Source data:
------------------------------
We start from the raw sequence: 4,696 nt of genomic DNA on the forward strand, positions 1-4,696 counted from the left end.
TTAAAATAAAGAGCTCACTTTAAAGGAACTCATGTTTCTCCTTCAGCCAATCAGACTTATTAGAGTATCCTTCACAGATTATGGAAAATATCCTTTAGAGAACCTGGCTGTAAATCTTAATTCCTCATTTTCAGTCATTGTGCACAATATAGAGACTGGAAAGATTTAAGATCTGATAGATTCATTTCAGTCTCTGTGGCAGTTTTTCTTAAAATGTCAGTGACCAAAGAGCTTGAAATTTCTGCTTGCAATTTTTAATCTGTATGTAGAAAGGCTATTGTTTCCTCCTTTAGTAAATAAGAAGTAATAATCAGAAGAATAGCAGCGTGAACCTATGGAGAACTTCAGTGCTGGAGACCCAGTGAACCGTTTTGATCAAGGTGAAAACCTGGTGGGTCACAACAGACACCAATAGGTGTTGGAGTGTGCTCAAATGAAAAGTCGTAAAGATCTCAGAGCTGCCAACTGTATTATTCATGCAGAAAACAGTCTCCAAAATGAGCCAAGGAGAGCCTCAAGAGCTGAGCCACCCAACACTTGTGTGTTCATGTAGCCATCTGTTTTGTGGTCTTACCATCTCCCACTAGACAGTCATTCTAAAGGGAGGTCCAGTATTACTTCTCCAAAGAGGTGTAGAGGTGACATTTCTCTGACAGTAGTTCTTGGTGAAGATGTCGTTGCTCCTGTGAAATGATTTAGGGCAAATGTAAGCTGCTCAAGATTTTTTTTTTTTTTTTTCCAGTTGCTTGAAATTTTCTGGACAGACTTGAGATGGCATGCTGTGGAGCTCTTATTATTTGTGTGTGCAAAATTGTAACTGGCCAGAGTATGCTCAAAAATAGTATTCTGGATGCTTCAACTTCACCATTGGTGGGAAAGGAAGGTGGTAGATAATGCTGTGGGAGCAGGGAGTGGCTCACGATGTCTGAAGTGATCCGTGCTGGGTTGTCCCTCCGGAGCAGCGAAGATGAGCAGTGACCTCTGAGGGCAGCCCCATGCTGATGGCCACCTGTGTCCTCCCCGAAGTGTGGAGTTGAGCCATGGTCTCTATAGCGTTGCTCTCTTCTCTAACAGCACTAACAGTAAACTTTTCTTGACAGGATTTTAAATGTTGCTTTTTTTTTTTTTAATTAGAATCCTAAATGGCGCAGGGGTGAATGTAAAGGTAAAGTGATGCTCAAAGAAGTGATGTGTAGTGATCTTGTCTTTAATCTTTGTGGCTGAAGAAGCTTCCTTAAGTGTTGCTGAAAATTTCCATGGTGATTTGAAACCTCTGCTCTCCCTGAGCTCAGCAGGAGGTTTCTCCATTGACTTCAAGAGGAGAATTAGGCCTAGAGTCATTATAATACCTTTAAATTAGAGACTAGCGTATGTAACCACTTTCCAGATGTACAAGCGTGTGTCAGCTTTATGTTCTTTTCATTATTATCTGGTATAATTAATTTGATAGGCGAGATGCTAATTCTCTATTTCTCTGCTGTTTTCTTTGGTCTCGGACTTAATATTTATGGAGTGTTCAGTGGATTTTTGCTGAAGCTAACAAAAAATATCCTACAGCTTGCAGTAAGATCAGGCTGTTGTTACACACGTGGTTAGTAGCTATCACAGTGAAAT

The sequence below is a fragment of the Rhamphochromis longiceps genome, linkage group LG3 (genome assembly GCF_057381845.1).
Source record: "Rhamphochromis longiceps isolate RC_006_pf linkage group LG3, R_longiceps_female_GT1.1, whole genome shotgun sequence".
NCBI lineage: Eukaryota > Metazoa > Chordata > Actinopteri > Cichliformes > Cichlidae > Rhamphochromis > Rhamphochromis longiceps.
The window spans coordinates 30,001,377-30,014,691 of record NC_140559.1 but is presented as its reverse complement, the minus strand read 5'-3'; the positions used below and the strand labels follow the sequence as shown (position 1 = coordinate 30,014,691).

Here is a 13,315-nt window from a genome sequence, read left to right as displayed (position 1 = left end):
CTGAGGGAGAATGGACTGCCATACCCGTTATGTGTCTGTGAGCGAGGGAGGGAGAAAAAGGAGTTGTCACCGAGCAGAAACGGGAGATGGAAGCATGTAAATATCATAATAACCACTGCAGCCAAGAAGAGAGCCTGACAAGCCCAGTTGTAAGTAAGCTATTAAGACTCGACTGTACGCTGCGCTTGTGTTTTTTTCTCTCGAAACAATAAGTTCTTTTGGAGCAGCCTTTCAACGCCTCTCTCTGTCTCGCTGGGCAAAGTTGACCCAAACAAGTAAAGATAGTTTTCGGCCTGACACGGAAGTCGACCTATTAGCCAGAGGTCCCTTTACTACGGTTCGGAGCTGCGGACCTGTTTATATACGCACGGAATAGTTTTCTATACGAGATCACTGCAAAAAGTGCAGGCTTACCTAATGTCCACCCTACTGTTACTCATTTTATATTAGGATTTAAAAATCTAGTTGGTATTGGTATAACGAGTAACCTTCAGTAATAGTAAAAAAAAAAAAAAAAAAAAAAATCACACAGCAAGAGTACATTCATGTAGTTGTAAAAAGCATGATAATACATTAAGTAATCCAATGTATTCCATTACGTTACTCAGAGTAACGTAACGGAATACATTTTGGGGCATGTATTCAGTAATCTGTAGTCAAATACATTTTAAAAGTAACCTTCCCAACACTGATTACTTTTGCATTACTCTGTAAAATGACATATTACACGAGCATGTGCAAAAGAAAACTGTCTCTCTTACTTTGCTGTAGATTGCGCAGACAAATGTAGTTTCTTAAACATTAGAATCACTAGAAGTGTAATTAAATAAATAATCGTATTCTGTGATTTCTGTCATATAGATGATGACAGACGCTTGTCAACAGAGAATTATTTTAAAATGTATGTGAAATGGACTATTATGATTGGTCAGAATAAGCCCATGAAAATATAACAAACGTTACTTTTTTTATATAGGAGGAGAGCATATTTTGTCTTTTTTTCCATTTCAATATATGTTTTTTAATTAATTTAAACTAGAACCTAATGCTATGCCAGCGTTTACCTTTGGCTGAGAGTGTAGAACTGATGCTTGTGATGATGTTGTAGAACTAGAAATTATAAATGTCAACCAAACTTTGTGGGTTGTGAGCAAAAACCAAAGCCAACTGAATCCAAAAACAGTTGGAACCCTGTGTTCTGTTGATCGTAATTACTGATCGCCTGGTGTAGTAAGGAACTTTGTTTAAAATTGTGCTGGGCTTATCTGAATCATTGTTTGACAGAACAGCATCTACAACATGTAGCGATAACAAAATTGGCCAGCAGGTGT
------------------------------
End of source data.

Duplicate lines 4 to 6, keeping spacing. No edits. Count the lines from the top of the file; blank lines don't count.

Source record: "Rhamphochromis longiceps isolate RC_006_pf linkage group LG3, R_longiceps_female_GT1.1, whole genome shotgun sequence".
NCBI lineage: Eukaryota > Metazoa > Chordata > Actinopteri > Cichliformes > Cichlidae > Rhamphochromis > Rhamphochromis longiceps.
The window spans coordinates 30,001,377-30,014,691 of record NC_140559.1 but is presented as its reverse complement, the minus strand read 5'-3'; the positions used below and the strand labels follow the sequence as shown (position 1 = coordinate 30,014,691).